Wednesday, December 9, 2020

A Must-read - The Cowherd Prince by Krishna Udayasankar

If you have read my review of books based on Mahabharata, you must be aware that I rarely skip book that is remotely related to epic. The very first retelling I read was from Krishna Udayasankar, and I was delighted. Unfortunately, I missed a chance to get two more books from that series. The God was gracious; I got 3rd party of that trilogy and was impressed by the author's work. And when I came to know that prequel to the series is about to get released, I didn't want to miss the chance. I like to thank the author for providing me with a review copy in exchange for an honest review.

The Cowherd Prince by Krishna Udayasankar

Those who have read Mahabharata or any book on Krishna avatars knew most of the author either stretch Krishna's childhood days or after he met Pandavas. Rarely you will find a book which talks about what happened during his younger days, how he became a prince from a common cowherd. Thanks to Krishna (author), I got a chance to read a novelty. This book is more focused on that part of Krishna's life. 

As usual, the book started with the background/prologue of firstborn v/s firewrights. Those who have read the series are aware of the concept. For first-timers, the author has shown two knowledge sects, which makes the building block of the plot for 3 books. As I mentioned, the story covers the part of Govinda's life that gave him the title of a great leader and politician. The author has introduced suspense and thrill by bringing Govinda's missing family and his revenge into the story. Few major characters apart from Govinda, who has shone brightly, were Balbhadra, Yuyudhana, and Nanda. Each chapter brought a new set of characters or plot; you won't find repetition. Throughout the book, you will enjoy changes that come with a new chapter.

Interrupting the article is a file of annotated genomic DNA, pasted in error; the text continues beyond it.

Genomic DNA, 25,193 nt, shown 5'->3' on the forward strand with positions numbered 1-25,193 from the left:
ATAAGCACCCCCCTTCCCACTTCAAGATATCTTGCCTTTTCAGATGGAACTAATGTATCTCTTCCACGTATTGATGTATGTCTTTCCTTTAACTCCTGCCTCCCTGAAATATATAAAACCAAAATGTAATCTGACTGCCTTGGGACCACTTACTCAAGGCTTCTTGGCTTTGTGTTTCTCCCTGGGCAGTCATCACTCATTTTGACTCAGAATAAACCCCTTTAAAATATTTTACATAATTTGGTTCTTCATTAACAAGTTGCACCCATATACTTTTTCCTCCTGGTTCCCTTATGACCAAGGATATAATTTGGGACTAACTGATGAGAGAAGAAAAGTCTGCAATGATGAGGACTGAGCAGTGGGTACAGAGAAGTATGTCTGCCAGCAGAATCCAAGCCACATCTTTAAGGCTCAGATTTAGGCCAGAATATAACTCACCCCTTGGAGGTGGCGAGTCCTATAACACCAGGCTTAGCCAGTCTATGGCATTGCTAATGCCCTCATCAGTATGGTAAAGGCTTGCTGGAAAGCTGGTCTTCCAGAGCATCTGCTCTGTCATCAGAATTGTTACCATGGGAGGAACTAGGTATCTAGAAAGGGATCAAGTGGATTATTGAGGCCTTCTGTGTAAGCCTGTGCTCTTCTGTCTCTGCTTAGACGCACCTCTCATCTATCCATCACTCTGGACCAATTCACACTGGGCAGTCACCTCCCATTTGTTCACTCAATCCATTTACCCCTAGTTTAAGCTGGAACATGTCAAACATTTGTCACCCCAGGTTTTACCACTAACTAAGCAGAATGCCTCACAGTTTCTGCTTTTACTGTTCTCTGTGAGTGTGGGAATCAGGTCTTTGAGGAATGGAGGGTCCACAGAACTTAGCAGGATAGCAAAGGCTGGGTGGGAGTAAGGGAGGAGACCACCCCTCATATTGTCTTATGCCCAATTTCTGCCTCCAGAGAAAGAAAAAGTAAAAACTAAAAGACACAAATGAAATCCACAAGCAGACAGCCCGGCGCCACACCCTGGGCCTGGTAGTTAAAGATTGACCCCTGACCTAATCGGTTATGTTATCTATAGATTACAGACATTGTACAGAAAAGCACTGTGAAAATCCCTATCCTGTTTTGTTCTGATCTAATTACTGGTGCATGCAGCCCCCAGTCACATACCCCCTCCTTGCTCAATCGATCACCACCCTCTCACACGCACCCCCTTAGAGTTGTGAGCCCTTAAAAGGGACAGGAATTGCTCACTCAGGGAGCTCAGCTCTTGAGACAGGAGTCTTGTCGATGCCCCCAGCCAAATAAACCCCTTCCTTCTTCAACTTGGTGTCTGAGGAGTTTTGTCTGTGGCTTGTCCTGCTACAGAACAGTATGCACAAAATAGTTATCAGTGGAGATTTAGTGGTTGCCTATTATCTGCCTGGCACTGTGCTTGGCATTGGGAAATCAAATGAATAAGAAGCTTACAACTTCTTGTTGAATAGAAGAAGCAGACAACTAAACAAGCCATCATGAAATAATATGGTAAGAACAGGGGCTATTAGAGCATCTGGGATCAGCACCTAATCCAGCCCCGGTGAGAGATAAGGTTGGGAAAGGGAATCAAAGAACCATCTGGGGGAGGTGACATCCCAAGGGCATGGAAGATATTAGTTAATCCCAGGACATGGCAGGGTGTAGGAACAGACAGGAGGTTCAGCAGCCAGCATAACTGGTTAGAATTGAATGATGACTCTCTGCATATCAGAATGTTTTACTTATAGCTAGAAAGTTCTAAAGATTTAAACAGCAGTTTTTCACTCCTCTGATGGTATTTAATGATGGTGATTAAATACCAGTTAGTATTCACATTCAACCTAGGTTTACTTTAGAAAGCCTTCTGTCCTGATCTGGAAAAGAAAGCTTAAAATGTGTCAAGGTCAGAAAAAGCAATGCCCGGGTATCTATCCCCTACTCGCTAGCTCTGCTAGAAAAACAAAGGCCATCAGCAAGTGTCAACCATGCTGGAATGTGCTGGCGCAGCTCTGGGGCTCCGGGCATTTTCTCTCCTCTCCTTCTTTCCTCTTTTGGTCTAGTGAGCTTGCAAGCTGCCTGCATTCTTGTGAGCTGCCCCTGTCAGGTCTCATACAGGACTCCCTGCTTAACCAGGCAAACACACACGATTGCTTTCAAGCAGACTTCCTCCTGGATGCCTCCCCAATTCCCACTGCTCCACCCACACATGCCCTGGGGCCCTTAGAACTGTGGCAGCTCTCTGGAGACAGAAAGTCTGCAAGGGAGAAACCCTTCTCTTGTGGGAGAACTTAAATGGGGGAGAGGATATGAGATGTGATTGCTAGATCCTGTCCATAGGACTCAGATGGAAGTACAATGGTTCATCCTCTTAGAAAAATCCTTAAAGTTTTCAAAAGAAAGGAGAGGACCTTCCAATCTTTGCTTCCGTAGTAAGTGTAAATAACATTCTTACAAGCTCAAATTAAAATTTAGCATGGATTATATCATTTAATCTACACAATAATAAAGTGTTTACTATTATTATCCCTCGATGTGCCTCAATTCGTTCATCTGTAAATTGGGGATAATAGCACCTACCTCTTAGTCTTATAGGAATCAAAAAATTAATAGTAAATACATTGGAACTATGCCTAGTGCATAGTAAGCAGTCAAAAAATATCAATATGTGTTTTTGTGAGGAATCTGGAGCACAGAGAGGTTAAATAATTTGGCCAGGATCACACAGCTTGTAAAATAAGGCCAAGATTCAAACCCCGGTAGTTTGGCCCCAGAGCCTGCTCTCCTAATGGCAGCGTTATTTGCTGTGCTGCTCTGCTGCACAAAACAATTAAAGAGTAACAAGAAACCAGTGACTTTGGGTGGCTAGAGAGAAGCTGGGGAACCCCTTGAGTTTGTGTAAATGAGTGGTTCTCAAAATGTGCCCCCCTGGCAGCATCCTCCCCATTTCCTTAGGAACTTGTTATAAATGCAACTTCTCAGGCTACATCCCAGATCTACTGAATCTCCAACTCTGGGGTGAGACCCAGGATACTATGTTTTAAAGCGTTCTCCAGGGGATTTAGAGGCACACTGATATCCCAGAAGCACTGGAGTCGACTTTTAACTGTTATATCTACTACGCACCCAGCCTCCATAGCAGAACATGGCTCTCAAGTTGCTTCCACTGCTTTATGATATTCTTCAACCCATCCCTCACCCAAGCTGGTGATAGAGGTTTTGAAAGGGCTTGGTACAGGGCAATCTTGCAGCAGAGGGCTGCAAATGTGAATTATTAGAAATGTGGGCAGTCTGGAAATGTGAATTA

There are thousands of authors trying to recreate or Hindu mythological stories. But only a few got success. It requires a good combination of plot conceptualization, political inclusion, connection with original epics, theological or philosophical aspects. I have read more than 100 books on mythological fiction, but if I have to recommend the top 5 books series, Aryavarta Chronicles has made its place along with Meluha by Amish & Ajaya by Anand. 

Coming to writing style, the story progresses at a medium to fast pace. Krishna's usage of language is mixed type, I mean not too plain at the same time not too difficult. If you are a fan of such books, I strongly recommend this book to you.

The series is good enough to be adopted. I think I saw the news that screening rights were auctioned to Sonam Kapoor, but I haven't seen any further news. If time permits, I will make a video for this series.

Overall 4.75 out 5 to this wonderful book.


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